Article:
Toulouse – 13/14 update – l’OM capitulate

So we’re in an incredibly strong position to secure that elusive title but, to be perfectly honest, it doesn’t feel particularly satisfying. If we do win, it’s going to be a case of doing it by default because Marseille have imploded horribly in the last few weeks.

We’ve got 8 league games left to play whilst there are still a number of cup matches left, including at least one final and we’ll have a busy run-in. The high number of games hasn’t been bothering us as much as last season though because of the depth that we now have in the squad and it’s nice to have at least two striking options that I have faith in; both Fletcher and Bezus have been scoring goals fairly regularly without reaching huge numbers.

In this update, I’ll quickly run through our current situation and also cover the reason why I’ve settled on the flat 3 DMC’s as my standard formation, deciding against moving the playmaker into the MC role.

Usual start with the league table:

It might look fairly tight but we’ve got a game in hand and a reasonably generous run-in with the 3 hardest games (Lyon, Marseille and Lille) all at home. So we’ve got a real prospect of opening up that 5 point gap despite a few slips on our part. The biggest factor has been Marseille’s disastrous form and the team is clearly missing the impressive Didier Deschamps, who left to take over the national side in October.

It’s disappointing because, as frustrating as their incessant winning was, it was a great battle at the top of the table and I feel a little like they’re handing me the title rather than us winning it on our own merit. It once again looks like we’ll narrowly miss out on my sub-20 conceded target but the 65 goals scored target is definitely within reach. This is despite games like that against Dijon, shown to the right, where we’ve created masses of chances but failed to take any number of them.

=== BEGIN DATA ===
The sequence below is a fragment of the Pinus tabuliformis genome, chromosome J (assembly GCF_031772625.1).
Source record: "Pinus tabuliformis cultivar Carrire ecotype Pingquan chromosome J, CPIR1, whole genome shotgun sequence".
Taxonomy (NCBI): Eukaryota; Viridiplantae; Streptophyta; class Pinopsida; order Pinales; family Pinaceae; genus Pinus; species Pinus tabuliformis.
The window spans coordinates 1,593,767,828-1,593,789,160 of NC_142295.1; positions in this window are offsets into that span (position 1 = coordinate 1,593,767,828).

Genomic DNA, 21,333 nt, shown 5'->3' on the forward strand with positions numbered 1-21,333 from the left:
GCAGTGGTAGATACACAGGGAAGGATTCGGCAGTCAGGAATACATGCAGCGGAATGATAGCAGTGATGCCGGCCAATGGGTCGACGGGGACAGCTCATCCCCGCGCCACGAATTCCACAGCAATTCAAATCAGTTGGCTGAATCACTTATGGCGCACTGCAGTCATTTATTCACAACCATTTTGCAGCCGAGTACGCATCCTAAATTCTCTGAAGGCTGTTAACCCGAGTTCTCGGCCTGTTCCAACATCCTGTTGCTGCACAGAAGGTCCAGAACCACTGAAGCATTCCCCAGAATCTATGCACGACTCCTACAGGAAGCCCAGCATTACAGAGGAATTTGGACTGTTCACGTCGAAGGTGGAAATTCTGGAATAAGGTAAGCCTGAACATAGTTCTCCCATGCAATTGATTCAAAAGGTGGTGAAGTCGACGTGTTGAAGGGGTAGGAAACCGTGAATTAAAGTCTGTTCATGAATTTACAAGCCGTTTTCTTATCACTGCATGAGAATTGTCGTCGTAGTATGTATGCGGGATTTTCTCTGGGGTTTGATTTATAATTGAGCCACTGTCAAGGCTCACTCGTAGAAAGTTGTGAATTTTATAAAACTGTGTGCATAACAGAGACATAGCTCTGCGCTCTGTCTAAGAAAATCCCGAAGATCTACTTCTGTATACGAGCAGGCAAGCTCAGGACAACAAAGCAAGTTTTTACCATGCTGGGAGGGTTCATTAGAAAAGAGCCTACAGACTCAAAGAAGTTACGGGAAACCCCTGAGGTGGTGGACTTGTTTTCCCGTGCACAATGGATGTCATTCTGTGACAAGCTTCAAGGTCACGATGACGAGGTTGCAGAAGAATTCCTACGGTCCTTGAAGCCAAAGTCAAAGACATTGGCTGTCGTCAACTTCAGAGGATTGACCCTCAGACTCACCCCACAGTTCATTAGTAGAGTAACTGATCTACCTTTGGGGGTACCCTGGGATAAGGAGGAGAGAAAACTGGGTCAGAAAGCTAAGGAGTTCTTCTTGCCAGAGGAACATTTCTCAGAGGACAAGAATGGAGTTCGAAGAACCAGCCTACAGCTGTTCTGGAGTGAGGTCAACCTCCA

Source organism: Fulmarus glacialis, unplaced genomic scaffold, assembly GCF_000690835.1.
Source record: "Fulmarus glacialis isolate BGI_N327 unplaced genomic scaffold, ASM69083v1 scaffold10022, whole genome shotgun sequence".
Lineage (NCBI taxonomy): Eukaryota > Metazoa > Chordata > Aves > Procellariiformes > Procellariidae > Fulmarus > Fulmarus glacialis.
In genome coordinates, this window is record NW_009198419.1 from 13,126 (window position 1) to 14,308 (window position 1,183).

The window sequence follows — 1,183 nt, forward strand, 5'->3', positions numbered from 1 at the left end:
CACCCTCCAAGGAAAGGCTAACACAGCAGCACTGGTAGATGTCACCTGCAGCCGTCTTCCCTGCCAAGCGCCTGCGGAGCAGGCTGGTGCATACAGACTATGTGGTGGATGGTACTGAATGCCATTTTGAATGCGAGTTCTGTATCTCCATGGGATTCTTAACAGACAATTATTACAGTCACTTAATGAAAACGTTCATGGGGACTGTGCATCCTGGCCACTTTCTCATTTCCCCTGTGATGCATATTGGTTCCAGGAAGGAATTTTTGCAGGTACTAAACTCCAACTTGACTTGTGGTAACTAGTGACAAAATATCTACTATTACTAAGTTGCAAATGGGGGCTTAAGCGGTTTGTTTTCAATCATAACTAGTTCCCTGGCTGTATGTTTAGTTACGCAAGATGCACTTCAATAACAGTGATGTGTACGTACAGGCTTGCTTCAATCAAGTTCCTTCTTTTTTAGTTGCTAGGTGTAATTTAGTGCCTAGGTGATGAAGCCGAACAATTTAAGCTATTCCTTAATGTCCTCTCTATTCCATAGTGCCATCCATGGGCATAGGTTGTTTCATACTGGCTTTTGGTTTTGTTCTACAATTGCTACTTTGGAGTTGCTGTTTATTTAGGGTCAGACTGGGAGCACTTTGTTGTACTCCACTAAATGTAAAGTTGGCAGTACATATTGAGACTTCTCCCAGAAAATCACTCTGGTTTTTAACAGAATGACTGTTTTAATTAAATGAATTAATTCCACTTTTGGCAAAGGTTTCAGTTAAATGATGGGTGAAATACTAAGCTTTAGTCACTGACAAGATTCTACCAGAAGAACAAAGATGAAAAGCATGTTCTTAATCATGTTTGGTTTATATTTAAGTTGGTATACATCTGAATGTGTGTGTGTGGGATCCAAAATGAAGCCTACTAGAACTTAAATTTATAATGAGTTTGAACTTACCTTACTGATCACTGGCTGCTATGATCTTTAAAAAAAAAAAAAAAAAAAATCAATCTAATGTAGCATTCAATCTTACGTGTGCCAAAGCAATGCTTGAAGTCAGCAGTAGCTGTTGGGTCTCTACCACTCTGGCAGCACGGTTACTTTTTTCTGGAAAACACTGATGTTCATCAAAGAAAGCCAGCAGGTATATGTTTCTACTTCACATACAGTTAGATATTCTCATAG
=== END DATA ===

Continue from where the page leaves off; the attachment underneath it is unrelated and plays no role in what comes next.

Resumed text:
This is my biggest gripe so far this season, with Fletcher being a bigger culprit than Bezus. The Scot may score important goals but he’s prone to missing his share of sitters. Here are the strikers’ stats:

Looking at the stats in isolation you would certainly think that Bezus is automatic first choice but he is not yet a big game player and Fletcher is still best at bringing others into the game. Bezus is more selfish, perhaps aiding his improved scoring record, and makes for a fine super-sub in the big games if I’m chasing the game and need a goal.

It’s not just the league where we’ve been impressive, we’re still in each of the cups including the Champions League:

Cracking stuff, particularly the Man City games in the Champions League where I expected to be roundly thrashed. We rode our luck in the first leg but things went the other way at the Stade Municipal as we were the better side, Man City took their chances but we managed to see it out.

You may notice a couple of new names on the scorers lists there and that brings me to the transfer business we did in January.

Nicolas Isimat-Marin

I’d already identified Congré as a possible weakness in defence who may need replacing in years to come. When he tore his hamstring, putting him out for 3 months, my hand was forced and I invested £5m in Nicolas Isimat-Mirin.

I really like him with high attributes in key areas like marking, strength, work rate and anticipation; he’s quick and tall with decent aerial ability. The only minor worry is his relatively low positioning and tackling and I’ve chosen to work on the former which I see as the key defensive attribute.

Gael Kakuta

The second signing was Gael Kakuta, the Chelsea youngster who caused so many problems for the club when he initially left France back in 2007. He’ll contest the right wing position with Neri Cardozo and, at just £3m, should prove to be a massive bargain.